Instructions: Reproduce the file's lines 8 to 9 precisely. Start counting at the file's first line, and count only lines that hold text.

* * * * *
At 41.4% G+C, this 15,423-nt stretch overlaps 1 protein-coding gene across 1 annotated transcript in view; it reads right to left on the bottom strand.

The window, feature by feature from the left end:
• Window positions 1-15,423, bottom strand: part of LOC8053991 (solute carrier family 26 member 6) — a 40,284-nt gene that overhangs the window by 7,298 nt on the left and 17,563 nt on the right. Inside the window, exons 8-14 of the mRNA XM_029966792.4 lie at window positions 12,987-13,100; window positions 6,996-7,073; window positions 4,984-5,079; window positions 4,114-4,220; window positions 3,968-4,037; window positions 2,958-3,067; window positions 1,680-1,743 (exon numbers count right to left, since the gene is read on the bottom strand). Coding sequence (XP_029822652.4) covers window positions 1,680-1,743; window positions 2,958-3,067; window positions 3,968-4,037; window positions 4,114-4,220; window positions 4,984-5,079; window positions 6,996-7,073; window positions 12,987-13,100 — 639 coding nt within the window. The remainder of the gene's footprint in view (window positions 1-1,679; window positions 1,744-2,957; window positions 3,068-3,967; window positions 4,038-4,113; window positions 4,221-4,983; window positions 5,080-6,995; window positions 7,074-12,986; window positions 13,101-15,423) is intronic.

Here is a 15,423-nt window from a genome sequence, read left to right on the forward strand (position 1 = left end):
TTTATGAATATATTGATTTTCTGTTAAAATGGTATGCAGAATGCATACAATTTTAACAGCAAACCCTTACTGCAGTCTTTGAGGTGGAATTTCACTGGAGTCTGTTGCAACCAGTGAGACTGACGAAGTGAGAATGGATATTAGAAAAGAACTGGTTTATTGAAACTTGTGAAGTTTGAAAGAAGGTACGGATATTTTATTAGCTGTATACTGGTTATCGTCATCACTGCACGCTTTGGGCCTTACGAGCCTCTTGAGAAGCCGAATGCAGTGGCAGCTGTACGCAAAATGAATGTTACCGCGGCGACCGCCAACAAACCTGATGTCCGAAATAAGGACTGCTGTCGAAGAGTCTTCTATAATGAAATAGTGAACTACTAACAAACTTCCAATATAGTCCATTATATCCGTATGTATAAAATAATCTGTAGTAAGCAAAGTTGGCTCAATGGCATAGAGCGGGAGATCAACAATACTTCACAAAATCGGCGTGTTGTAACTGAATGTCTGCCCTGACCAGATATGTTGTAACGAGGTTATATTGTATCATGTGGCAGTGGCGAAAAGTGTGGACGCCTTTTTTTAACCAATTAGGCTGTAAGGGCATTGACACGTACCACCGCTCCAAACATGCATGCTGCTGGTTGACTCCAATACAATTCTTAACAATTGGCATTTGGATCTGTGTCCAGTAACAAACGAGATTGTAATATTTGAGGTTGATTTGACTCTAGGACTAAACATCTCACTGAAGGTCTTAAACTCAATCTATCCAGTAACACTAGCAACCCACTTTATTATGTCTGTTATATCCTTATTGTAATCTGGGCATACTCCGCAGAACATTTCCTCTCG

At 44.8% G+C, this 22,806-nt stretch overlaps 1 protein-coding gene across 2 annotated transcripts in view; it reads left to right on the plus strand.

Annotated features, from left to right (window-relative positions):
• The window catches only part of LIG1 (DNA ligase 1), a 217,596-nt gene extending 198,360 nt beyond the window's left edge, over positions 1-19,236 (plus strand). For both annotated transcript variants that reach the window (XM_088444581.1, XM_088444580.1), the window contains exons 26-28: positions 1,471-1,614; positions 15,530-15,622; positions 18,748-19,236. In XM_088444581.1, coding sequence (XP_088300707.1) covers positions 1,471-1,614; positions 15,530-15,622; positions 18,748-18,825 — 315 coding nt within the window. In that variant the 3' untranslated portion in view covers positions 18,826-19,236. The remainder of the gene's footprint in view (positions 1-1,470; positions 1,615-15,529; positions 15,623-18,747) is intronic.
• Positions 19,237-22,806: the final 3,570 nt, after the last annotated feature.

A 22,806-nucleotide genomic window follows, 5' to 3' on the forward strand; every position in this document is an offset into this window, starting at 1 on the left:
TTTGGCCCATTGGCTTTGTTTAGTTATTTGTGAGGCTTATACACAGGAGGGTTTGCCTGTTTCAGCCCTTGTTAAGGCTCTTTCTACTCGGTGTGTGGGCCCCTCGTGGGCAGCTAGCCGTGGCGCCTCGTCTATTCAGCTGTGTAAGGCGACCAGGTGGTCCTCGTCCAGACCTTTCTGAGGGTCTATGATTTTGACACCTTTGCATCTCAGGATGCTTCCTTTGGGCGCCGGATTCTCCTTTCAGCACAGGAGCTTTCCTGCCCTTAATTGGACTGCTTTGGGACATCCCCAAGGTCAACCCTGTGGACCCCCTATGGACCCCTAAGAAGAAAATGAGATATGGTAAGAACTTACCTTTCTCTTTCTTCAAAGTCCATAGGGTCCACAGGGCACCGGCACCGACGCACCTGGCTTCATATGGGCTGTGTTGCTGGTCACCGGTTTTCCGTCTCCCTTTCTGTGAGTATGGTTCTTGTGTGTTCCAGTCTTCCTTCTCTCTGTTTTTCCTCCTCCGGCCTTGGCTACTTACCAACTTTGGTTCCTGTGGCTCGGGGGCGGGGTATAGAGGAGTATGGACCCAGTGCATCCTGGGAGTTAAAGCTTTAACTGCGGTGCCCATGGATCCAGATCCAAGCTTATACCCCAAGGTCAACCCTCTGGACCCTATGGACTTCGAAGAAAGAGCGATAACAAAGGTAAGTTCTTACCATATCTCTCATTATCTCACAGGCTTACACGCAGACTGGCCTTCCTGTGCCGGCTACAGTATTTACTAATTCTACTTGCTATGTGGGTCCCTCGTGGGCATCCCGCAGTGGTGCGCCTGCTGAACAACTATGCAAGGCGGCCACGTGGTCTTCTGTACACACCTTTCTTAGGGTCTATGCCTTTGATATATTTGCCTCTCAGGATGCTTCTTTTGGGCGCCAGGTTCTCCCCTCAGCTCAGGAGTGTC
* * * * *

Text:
• The window catches only part of LIG1 (DNA ligase 1), a 217,596-nt gene extending 198,360 nt beyond the window's left edge, over positions 1-19,236 (plus strand). For both annotated transcript variants that reach the window (XM_088444581.1, XM_088444580.1), the window contains exons 26-28: positions 1,471-1,614; positions 15,530-15,622; positions 18,748-19,236. In XM_088444581.1, coding sequence (XP_088300707.1) covers positions 1,471-1,614; positions 15,530-15,622; positions 18,748-18,825 — 315 coding nt within the window. In that variant the 3' untranslated portion in view covers positions 18,826-19,236. The remainder of the gene's footprint in view (positions 1-1,470; positions 1,615-15,529; positions 15,623-18,747) is intronic.
• Positions 19,237-22,806: the final 3,570 nt, after the last annotated feature.